The ‘success formula’ used by Google recruiters – 05/24/2023 – Market

The ‘success formula’ used by Google recruiters – 05/24/2023 – Market

If you want to work at Google, know that you are not alone. Every year, the American technology company receives millions of job applications.

The company’s selection processes are reputed to be very thorough, but it is also known for the way it treats its workers and the benefits it offers its employees.

In such a competitive job market, it’s important to show some kind of skill that sets us apart from the rest to get a job at companies like Google.

But before getting to the interview stage, the CV first has to catch the attention of the HR team.

Google recruiters claim that using the XYZ formula will increase the chances of being hired by the company.

This resume writing formula is a way to highlight the points you’ve excelled at throughout your career and make your copy more impactful.

And, added to other recommendations —like making the text easier to read or with a maximum of two pages—, it will immediately reveal how you made a difference in the companies you worked with.

The experts’ recommendation is that the chronology order your professional experiences, from the most recent to the oldest. That way, you’ll show a clear progression over time.


“Be specific about the projects you’ve worked on or managed. When in doubt, stick to the xyz pattern,” Google says on its blog.

The method works like this:

  • X = corresponds to the result or the goal obtained. What did you get?
  • Y = is how it is possible to measure the impact or justify that it was effectively a success. What was the impact?
  • Z = is the part where you explain the steps you took to reach your goal. How did you do it?

This formula is effective because it focuses on results.

Show what you accomplished, how you measured your success, and what measures you implemented to make it happen.

This information is valuable to professionals involved in hiring because it helps them understand your skills and experience.

It’s probably easier to explain this using some examples from the very videos available on YouTube made by Google’s own recruiters.

For example, imagine a candidate who wants to explain that he participates in an event for developers.

Here’s a good, correct, and most accurate way to describe it on a resume, according to Google:

  • Good: “I came second in a hackathon.”
  • Better: “I came second in a 50-team hackathon.”
  • Much better: “I came second in a 50-team hackathon working with two colleagues to develop an app that syncs mobile calendars.”

Here are Google’s advice for using the xyz formula in your resume:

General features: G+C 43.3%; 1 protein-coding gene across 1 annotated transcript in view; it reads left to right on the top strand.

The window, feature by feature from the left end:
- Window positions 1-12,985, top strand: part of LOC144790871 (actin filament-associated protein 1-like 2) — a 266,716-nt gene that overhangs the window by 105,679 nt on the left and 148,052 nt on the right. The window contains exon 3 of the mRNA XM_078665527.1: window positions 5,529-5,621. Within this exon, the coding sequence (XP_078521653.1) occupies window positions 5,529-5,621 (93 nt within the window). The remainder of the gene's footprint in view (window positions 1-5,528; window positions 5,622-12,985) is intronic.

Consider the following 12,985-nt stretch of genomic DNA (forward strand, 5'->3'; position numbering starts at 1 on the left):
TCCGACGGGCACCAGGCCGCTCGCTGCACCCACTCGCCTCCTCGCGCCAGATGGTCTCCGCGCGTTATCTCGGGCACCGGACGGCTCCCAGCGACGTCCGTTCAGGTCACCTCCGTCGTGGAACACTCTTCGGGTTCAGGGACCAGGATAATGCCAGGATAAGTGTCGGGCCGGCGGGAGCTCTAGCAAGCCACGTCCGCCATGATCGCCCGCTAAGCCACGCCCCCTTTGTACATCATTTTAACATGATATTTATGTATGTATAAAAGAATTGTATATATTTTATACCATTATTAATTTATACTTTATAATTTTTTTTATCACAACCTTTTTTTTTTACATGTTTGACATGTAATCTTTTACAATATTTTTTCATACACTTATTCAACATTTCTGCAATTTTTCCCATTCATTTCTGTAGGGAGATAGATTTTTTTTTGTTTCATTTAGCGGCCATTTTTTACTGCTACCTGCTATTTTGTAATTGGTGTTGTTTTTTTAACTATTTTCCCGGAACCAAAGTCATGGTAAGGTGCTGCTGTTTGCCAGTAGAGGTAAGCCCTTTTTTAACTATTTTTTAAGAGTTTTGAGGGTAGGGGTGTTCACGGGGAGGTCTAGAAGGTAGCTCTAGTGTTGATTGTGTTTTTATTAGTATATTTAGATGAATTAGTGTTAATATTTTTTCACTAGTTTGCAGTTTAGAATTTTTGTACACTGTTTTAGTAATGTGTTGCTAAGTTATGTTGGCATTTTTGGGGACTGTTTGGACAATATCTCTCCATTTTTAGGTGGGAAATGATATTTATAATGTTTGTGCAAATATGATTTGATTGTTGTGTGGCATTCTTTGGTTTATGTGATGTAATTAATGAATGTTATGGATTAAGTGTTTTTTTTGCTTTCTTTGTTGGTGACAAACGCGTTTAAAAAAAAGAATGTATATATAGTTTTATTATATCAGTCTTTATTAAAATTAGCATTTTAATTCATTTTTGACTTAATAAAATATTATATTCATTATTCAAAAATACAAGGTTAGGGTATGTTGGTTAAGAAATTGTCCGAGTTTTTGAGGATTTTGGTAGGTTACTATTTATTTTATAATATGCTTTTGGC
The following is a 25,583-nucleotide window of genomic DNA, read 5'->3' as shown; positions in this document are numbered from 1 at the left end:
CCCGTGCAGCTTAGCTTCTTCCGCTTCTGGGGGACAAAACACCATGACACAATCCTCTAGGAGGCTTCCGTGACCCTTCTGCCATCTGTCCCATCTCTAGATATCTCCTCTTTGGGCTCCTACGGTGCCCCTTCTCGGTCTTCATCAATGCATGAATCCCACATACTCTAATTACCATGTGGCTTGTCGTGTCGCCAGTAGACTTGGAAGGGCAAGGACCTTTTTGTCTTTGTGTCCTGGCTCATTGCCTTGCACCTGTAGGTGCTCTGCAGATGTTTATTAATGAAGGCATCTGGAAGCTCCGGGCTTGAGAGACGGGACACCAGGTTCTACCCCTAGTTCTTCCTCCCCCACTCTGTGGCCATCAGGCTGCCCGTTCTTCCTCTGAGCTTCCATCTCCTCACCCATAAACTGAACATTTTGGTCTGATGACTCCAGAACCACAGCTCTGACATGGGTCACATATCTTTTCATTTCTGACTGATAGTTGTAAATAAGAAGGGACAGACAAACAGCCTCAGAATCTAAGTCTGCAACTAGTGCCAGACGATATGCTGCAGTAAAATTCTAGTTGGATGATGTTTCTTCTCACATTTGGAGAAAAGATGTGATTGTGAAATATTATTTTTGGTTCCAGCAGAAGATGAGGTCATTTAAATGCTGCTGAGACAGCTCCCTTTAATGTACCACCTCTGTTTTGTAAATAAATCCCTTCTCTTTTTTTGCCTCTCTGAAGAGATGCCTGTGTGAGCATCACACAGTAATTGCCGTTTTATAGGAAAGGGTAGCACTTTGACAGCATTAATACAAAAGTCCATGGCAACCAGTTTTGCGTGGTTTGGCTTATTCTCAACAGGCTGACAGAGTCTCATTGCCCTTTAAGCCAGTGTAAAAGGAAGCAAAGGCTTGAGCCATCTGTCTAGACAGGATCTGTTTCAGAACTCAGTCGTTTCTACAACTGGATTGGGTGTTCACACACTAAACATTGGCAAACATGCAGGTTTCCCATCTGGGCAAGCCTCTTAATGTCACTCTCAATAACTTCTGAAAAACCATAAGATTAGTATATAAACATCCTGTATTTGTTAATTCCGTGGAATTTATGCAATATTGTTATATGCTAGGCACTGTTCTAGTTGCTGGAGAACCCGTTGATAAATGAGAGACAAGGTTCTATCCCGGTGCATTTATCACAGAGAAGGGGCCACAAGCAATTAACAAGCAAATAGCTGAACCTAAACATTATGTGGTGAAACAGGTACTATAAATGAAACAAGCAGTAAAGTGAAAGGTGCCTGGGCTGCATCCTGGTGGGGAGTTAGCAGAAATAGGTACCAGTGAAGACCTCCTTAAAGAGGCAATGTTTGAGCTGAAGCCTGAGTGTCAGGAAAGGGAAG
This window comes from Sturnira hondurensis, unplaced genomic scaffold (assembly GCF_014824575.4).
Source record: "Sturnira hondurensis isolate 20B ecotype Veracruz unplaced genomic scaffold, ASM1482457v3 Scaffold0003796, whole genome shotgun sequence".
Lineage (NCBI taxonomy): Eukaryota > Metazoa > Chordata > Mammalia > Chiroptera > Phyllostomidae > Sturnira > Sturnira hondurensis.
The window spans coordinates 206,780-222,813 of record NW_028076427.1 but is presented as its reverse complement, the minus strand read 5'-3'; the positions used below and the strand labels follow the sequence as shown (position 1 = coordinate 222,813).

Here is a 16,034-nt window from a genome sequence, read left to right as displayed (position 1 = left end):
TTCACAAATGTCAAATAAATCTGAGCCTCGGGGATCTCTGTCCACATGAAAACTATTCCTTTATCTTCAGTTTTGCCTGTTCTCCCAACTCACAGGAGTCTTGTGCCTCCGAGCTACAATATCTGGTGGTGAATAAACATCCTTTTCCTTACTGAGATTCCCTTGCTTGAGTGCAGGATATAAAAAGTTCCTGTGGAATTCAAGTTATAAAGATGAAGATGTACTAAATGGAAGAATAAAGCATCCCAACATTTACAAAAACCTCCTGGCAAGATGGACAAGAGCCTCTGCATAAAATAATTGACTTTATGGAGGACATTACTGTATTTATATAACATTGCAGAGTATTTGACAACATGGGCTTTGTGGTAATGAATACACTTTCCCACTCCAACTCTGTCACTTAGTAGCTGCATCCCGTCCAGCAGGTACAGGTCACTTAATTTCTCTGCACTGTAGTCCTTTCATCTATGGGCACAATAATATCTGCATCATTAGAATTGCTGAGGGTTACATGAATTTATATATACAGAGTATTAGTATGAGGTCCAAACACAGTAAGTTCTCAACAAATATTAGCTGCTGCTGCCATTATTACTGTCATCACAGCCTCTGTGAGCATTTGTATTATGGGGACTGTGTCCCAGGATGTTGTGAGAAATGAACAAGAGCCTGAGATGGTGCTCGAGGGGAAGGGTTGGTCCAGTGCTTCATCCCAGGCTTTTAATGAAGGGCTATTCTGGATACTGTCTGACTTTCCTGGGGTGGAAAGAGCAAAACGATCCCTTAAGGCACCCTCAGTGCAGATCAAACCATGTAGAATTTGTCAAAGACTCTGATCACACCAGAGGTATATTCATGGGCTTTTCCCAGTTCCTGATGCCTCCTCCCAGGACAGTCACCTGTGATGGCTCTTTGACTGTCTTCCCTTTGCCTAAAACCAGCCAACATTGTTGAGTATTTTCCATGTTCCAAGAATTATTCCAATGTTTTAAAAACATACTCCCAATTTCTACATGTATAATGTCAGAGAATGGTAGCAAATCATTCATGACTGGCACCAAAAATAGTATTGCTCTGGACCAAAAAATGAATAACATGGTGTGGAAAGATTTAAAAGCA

Be specific. You shouldn’t limit yourself by saying that “website traffic has increased”. Instead, say how much traffic increased and how you measured it.

Use numbers and metrics. Quantifying your achievements makes them more impressive.

Be clear and concise. Use strong action verbs and avoid jargon.

Use keywords. Whenever possible, use keywords that are relevant to the position you are applying for.


The technology giant recommends that you ask yourself a few questions before starting an application for one of its vacancies and reflect on them.

Experts believe this invitation to reflect on yourself will help you create a picture of where you want to take your career.

  • Did what I learned to do here make everything that came after easier?
  • Have you achieved most of your achievements as the result of a solitary effort or teamwork?
  • What do you like best: solving problems or driving debate?
  • What is the most rewarding job you’ve had? Why?
  • Describe the best team you worked with. Why does this experience stand out?

When preparing your answers, build a narrative: list concrete examples of where, when and how you demonstrated the skills employers look for in the job description.

These short stories about your achievements and past experiences should illustrate the value you’ve had in your previous jobs and what you’ll offer in your new role, should you be hired.

“Why this visualization exercise? Your skills, interests and goals are the result of your life, your experiences, your triumphs and your failures,” says Google.

“If we hire you based on your skills, we’ll hire a qualified employee. If we hire you based on your skills, your lifelong passions, and your diverse backgrounds and perspectives, we’ll find you a Googler. And that’s what we want,” he added.

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